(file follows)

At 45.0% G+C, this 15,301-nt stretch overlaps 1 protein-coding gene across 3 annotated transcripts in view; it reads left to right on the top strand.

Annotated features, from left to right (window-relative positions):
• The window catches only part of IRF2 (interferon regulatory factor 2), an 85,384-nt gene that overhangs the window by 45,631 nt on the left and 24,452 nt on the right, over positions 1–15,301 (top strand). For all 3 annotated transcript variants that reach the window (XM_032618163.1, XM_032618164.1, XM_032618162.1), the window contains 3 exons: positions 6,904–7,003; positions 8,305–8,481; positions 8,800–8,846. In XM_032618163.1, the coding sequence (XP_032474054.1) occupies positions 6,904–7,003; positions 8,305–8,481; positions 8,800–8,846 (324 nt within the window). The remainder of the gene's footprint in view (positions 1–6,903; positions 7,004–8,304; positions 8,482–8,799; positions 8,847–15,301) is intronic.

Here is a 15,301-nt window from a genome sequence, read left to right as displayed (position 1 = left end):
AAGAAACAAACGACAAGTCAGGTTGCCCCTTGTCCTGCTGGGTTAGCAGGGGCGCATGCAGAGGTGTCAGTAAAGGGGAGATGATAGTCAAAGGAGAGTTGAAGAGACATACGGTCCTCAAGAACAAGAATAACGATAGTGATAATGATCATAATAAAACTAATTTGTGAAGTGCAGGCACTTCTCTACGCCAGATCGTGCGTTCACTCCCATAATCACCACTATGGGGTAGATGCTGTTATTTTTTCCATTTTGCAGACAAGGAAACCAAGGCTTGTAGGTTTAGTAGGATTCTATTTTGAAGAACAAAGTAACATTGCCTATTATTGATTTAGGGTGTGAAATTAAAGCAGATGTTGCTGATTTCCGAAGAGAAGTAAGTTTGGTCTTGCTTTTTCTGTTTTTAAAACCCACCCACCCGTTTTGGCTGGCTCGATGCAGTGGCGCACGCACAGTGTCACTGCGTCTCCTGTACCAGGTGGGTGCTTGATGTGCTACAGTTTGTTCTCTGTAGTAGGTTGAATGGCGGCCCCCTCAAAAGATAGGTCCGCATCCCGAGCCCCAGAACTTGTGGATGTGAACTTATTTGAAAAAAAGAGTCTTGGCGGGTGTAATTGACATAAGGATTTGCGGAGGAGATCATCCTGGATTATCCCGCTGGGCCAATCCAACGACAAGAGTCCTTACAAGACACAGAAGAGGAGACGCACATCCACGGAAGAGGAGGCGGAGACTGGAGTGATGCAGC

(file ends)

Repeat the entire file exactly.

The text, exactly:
At 45.0% G+C, this 15,301-nt stretch overlaps 1 protein-coding gene across 3 annotated transcripts in view; it reads left to right on the top strand.

Annotated features, from left to right (window-relative positions):
• The window catches only part of IRF2 (interferon regulatory factor 2), an 85,384-nt gene that overhangs the window by 45,631 nt on the left and 24,452 nt on the right, over positions 1–15,301 (top strand). For all 3 annotated transcript variants that reach the window (XM_032618163.1, XM_032618164.1, XM_032618162.1), the window contains 3 exons: positions 6,904–7,003; positions 8,305–8,481; positions 8,800–8,846. In XM_032618163.1, the coding sequence (XP_032474054.1) occupies positions 6,904–7,003; positions 8,305–8,481; positions 8,800–8,846 (324 nt within the window). The remainder of the gene's footprint in view (positions 1–6,903; positions 7,004–8,304; positions 8,482–8,799; positions 8,847–15,301) is intronic.

Here is a 15,301-nt window from a genome sequence, read left to right as displayed (position 1 = left end):
AAGAAACAAACGACAAGTCAGGTTGCCCCTTGTCCTGCTGGGTTAGCAGGGGCGCATGCAGAGGTGTCAGTAAAGGGGAGATGATAGTCAAAGGAGAGTTGAAGAGACATACGGTCCTCAAGAACAAGAATAACGATAGTGATAATGATCATAATAAAACTAATTTGTGAAGTGCAGGCACTTCTCTACGCCAGATCGTGCGTTCACTCCCATAATCACCACTATGGGGTAGATGCTGTTATTTTTTCCATTTTGCAGACAAGGAAACCAAGGCTTGTAGGTTTAGTAGGATTCTATTTTGAAGAACAAAGTAACATTGCCTATTATTGATTTAGGGTGTGAAATTAAAGCAGATGTTGCTGATTTCCGAAGAGAAGTAAGTTTGGTCTTGCTTTTTCTGTTTTTAAAACCCACCCACCCGTTTTGGCTGGCTCGATGCAGTGGCGCACGCACAGTGTCACTGCGTCTCCTGTACCAGGTGGGTGCTTGATGTGCTACAGTTTGTTCTCTGTAGTAGGTTGAATGGCGGCCCCCTCAAAAGATAGGTCCGCATCCCGAGCCCCAGAACTTGTGGATGTGAACTTATTTGAAAAAAAGAGTCTTGGCGGGTGTAATTGACATAAGGATTTGCGGAGGAGATCATCCTGGATTATCCCGCTGGGCCAATCCAACGACAAGAGTCCTTACAAGACACAGAAGAGGAGACGCACATCCACGGAAGAGGAGGCGGAGACTGGAGTGATGCAGC